Warranty: Is the GoWesty Engine Warranty Legit?

The statistical reality is that 98% of the GoWesty rebuilt engines are totally trouble-free. This is not surprising since we do the same exact thing every time, to every engine we build—some 3000 through the end of 2020. Of the 2% that have an issue, it is typically something very simple-usually just a minor oil leak. Less than 0.5% are serious enough to require repair and/or replacement. Some of the problems we have experienced are simply human error, or a defective part that was out of our control—neither of which can ever be totally eliminated. Our warranty covers all of these issues, every time, without question. So, why is there even a question about the legitimacy of our GoWesty engine warranty? Answer: almost all warranty claims we receive are denied. What?! Read on…

Back in the 1990’s, VW's had its own waterboxer overhaul program going, in Canada. It ended miserably with an overall failure rate of close to 50% and VW pulled the plug as quickly as the law would allow (they were required to provide factory-built, replacement engines for a certain time after the end of vehicle production). We took many of these engines apart and could see many areas where they did not do nearly the quality of work that goes into a GoWesty long block. For example, they continued to use the original VW cylinder head castings that were known to have a design flaw. Another example is that the VW long blocks were incomplete—and left some systems impossible to test, and up to the tech to finish assemble. That was definitely one factor in their high failure rate. But it did not explain why it was so bad.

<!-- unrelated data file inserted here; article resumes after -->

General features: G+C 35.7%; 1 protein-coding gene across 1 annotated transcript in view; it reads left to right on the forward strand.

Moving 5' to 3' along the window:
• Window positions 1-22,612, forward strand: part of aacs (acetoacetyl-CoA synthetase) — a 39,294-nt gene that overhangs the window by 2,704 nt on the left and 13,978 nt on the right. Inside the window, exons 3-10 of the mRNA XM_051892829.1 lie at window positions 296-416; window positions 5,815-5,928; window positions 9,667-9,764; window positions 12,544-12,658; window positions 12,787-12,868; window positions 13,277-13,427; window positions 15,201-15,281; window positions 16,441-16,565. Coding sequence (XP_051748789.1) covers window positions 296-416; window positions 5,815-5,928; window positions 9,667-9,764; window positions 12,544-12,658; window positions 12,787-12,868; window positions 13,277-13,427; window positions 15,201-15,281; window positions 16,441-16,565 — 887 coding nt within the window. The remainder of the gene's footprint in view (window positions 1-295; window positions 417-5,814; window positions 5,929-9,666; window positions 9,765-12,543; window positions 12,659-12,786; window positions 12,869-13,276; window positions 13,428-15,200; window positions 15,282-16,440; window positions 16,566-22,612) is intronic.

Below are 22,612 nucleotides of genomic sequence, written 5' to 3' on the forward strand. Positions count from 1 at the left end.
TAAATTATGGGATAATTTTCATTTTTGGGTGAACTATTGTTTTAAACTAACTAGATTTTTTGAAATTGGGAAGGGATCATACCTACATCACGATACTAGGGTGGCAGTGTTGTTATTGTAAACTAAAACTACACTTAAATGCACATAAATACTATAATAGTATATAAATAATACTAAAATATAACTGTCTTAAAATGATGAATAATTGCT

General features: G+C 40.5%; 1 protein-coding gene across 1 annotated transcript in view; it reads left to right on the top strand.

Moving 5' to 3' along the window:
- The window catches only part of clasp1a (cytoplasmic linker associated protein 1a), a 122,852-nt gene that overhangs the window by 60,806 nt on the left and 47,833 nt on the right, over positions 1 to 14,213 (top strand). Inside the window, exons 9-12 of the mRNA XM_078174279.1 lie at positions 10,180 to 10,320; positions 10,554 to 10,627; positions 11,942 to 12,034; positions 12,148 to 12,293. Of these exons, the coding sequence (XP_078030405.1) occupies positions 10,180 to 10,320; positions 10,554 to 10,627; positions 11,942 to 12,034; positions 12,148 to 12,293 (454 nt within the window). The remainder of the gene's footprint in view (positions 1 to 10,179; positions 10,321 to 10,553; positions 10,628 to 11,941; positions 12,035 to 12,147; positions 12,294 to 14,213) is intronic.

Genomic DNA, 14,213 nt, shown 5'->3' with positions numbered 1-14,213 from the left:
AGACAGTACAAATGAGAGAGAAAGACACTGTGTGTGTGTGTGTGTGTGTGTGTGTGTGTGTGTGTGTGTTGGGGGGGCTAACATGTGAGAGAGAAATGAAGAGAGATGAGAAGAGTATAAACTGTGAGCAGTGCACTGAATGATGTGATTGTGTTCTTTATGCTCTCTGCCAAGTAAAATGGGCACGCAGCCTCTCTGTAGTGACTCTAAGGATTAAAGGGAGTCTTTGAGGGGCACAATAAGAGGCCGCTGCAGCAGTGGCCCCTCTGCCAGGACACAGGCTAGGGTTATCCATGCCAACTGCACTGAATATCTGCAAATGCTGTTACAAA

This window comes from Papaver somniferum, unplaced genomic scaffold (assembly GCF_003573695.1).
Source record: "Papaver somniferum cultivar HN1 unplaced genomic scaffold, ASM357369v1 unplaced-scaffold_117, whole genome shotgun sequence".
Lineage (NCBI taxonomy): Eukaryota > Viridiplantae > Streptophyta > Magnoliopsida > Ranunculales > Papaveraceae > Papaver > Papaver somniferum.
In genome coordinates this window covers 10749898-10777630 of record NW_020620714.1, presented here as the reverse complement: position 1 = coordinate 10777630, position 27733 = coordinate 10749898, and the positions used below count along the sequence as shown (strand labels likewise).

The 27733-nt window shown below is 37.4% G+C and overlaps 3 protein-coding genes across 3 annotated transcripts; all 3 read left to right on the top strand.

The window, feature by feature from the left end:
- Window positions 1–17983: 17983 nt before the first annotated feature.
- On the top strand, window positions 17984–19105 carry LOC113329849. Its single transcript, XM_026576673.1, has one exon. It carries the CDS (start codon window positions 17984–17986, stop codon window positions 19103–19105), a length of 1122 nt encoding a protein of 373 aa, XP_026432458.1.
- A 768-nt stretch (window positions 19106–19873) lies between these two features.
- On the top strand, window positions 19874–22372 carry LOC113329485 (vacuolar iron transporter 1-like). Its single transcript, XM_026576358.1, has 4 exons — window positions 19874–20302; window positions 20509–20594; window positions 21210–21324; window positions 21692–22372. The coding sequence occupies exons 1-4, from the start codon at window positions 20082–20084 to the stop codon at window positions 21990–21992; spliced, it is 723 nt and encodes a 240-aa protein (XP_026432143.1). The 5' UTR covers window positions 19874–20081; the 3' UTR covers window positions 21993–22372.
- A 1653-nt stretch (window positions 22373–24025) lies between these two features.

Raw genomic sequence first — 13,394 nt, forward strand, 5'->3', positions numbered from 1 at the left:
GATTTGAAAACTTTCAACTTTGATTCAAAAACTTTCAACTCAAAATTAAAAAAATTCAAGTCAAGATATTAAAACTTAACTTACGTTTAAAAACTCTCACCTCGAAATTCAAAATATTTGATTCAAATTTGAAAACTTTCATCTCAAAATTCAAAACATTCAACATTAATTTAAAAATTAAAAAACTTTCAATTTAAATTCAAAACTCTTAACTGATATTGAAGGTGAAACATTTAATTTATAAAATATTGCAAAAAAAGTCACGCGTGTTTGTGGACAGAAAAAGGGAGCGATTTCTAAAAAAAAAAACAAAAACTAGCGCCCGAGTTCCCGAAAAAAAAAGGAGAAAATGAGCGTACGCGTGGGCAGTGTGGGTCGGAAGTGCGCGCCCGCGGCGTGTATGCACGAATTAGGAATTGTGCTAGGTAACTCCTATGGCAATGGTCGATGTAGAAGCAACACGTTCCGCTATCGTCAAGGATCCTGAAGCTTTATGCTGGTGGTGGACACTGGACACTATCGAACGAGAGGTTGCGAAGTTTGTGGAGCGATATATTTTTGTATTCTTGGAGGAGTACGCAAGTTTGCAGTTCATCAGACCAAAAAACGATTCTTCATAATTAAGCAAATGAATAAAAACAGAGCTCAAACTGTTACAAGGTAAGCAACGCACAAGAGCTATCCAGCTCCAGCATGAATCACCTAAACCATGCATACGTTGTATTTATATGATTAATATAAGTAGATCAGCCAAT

I have always said of the waterboxer, “If you keep enough oil and coolant in a waterboxer, you cannot break them!” After disassembling over 3000 engines, the evidence to support this is simply overwhelming. The engine design is solid . But NO engine design can survive in the absence of proper lubrication or cooling. In fact, most of the Canadian engines we disassembled were either run with little or no oil, or were (almost always) overheated—they had not failed due to a defect in parts or workmanship on the part of VW of the engine long block itself. There were factors beyond the part that VW was responsible for that were causing early demise, some probably simple installation errors (the Vanagon was an odd-duck compared to the other VWs the dealer -trained techs were accustomed to work on), but mostly it was cooling system malfunctions. You might be thinking, “Wait, they supplied the entire engine, how could any engine failure not be their fault?” Here is where some terminology needs to be explained.

What VW was, and GoWesty is supplying is the engine long block. It is the main part, but only a part of the entire engine assembly, not the entire engine. Onto the long block many of the vehicle systems have to be transferred, like the exhaust, engine management, intake, electrical, and cooling system. The VW program ended many years ago, back when the average Vanagon on the road was around 5 years old. The GoWesty long blocks we are building today are going into Vanagons that are as much as 38 years old! It is no wonder, then, that almost all of the warranty claims we get are due to a failure in a system outside of the long block that we are simply not responsible for: the cooling system. You might be thinking, “But how do you know that?!”